Retrospective 2016 – looking back; looking ahead on e-payments
There can be no doubt about it. If there is anything that 2016 will be remembered for in India, it will be the ‘de-legalisation’ of Rs.500 and Rs.1,000 notes. Popularly referred to as demonetisation, this move sucked out overnight almost 86% of the currency in the markets. Thus the economic contraction was inevitable.
It was expected that the financing of terrorism would stop. But the number of bank robberies in sensitive areas points to serious lapses that could frustrate this objective.
Similarly, it was expected that around 30% of the currency would not find its way back to the banks – thus requiring it to be extinguished (http://www.asiaconverge.com/2016/11/post-demonetisation-three-steps-government-take/). Now it is almost certain that not more than 10% of the currency will get extinguished.
Again, many said that demonetisation will lead to a surge in e-payments. But as the chart alongside shows, almost every type of e-payment – except for IMPS — registered a decline.
Nevertheless, the government has now managed to build a large database of people and entities who have collectively deposited around Rs.13 lakh crore (Rs.13 trillion) in banks. Using data analytics, the government now has the means to identify people who have not been paying their taxes for years.
What remains to be seen is whether only the small and medium sized fish get caught; or whether the big ones will be caught as well. The past is full of anecdotes of the big fish being targeted initially. A lot of sound and fury follows. But the cases are allowed to be forgotten.
The government should bring to conviction and closure of innumerable high profile cases. The list is long. The amounts involved staggering. Take a sampling – the Maharashtra Cooperative Bank Scam, the Irrigation Scam in Maharashtra, the 2-G scam, the Maxis scam and the investigation into Chaggan Bhujbal. Moreover, the government has yet to order an enquiry into the manner in which funds were squandered in Air-India (http://www.asiaconverge.com/2013/11/crash-of-air-india/). After all, there is at least one court judgement pronounced by a Canadian court which implicates a former Union minister in this matter (http://www.asiaconverge.com/2016/05/how-air-india-was-allowed-to-crash/). None of such cases has been brought to9 a closure.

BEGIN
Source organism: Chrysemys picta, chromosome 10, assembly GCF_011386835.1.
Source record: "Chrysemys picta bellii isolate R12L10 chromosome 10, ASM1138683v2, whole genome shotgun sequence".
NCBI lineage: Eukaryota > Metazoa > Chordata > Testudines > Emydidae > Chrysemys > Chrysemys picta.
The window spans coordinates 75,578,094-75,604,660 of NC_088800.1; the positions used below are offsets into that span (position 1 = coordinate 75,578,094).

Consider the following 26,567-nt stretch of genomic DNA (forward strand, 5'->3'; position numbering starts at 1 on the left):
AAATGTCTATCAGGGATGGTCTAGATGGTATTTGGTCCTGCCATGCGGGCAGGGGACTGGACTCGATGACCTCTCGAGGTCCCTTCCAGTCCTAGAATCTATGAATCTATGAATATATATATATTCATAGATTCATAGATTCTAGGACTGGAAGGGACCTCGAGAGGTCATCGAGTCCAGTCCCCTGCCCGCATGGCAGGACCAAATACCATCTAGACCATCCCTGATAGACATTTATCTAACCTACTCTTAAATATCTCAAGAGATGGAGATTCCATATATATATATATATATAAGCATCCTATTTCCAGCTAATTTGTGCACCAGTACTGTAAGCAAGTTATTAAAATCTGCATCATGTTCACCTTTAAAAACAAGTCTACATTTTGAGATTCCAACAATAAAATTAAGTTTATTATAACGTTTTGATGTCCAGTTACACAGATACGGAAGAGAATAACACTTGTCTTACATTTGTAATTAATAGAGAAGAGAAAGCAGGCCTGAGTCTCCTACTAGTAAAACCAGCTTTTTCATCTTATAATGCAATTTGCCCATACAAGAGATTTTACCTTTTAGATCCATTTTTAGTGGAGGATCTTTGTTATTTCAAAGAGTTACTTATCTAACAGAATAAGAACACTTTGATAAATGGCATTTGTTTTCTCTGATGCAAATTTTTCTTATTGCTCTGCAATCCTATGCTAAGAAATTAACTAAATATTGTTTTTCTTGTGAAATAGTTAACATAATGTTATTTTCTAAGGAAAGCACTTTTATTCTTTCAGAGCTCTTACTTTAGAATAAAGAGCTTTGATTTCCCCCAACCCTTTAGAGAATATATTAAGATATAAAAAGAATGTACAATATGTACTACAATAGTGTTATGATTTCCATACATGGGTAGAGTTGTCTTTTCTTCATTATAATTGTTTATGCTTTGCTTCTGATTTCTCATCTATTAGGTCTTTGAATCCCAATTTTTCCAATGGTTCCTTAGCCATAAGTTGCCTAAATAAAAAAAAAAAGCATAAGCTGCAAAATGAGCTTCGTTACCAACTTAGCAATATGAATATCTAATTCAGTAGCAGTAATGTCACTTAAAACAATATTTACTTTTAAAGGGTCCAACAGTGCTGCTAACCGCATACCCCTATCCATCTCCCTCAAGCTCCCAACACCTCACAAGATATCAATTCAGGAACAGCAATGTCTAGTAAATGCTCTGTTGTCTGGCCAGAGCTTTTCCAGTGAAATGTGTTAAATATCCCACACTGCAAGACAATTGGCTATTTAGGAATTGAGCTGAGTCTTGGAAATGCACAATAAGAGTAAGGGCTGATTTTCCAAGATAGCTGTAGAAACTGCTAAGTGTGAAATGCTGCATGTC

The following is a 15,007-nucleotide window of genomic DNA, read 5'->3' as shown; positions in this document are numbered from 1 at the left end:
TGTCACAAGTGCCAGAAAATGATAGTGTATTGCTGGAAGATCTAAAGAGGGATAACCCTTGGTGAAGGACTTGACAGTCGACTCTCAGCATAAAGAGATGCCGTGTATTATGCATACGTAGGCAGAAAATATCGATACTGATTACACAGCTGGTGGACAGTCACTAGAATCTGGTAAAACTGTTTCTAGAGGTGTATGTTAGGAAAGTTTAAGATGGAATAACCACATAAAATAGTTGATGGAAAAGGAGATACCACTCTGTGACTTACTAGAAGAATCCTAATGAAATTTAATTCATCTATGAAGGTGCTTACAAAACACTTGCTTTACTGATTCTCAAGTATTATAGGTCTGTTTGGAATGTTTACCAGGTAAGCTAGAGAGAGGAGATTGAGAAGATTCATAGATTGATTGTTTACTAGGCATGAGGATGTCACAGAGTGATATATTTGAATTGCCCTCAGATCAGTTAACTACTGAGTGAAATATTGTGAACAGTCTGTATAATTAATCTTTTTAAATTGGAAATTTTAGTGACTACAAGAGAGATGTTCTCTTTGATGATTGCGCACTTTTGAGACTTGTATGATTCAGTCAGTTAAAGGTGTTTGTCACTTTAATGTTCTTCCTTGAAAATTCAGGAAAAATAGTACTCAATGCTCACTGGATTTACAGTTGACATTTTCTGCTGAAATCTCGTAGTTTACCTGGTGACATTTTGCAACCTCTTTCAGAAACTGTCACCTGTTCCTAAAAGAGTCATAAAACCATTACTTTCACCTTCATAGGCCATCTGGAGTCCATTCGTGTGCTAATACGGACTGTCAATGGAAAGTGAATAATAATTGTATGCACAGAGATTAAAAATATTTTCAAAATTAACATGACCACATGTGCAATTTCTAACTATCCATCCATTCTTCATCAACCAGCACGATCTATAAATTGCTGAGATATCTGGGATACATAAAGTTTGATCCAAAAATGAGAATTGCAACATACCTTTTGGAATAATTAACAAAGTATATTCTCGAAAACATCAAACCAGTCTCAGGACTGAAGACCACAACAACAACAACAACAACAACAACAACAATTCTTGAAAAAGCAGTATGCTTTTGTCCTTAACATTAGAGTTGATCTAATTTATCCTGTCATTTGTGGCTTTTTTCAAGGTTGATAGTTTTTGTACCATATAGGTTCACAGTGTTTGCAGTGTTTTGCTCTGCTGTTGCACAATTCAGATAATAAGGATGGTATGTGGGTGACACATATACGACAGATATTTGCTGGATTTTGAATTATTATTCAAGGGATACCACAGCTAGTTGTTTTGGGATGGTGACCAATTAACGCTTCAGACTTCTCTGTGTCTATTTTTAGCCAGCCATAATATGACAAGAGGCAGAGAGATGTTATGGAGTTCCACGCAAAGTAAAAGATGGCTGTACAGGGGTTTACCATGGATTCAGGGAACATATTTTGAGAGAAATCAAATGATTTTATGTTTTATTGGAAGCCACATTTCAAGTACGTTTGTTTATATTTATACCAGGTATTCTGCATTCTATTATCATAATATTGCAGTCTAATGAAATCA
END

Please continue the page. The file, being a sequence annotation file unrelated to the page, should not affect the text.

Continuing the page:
The government needs to convince people that it is actually against corruption (http://www.asiaconverge.com/2016/12/gst-and-govt-corruption/). For instance, the government must now begin investigating the 8 lakh assessees who – in 2011 and 2012 – declared agricultural incomes which total to over eight times India’s GDP (http://www.asiaconverge.com/2016/11/demonetisation-modi-gone-8-lakh-wealthy-farmers-not-common-man/). They declared a cumulative income of a whopping Rs.874 lakh crore for the two years (http://www.asiaconverge.com/2016/11/post-demonetisation-three-steps-government-take/). That figure represents 79 times the taxes collected during the two years. If the income claims are wrong, the tax authorities must ask the police to file cases for false declarations and cancel these submissions. This is what was done when a Mumbai businessman declared an income of Rs.2 lakh crore, and an Ahmedabad maverick declared an income of over Rs.13,000 crore.
The government must also work out ways to reduce corruption promoted by state governments and municipalities. In fact, the government itself remains the biggest source of corruption (http://www.asiaconverge.com/2016/12/want-to-uproot-corruption/).
The best way to bring corrupt officers to heel is by allowing citizens to complain that they have paid a bribe (http://www.asiaconverge.com/2016/06/slush-around-defence-deals-bribe-givers-penalised-bribe-takers-seldom-convicted/). This cannot be done now, because current laws consider bribe givers as guilty. If they complain, they can be jailed promptly. Unless bribe givers are allowed to complain, how will documentation against bribe takers ever get compiled?
The government must also work on rebuilding investor confidence. Foreign investments appear to be slowing down. For three years this figure was climbing (see chart). Now it appears that this number will slacken for the year.
This is serious because without investment inflow, employment generation will become difficult. The government’s very survival depends on creating jobs.
It is heartening to see the impressive plans the shipping ministry under Nitin Gadkari has chalked out for generating over a crore jobs by galvanizing India’s coastline and waterfronts (http://www.asiaconverge.com/2016/12/coastline-and-waterways-mean-jobs/). But implementing such plans will require investment of around Rs.4 lakh crore. Some of it will have to come in from private players. But investors aren’t biting because the government has not assured investors that their investments will be safe (http://www.asiaconverge.com/2016/11/where-will-the-jobs-come-from/).
True, the government has impressive plans. But good plans make a difference only if they are implemented well. And people trust governments only if they know that there is an effective grievance redressal system in place. Currently, the track record of booking culprits is poor. Moreover, the government must improve the investment climate by assuring foreign investors that their investments will be safe.
Those should now become top priorities for the government. Else it may not be a very happy new year.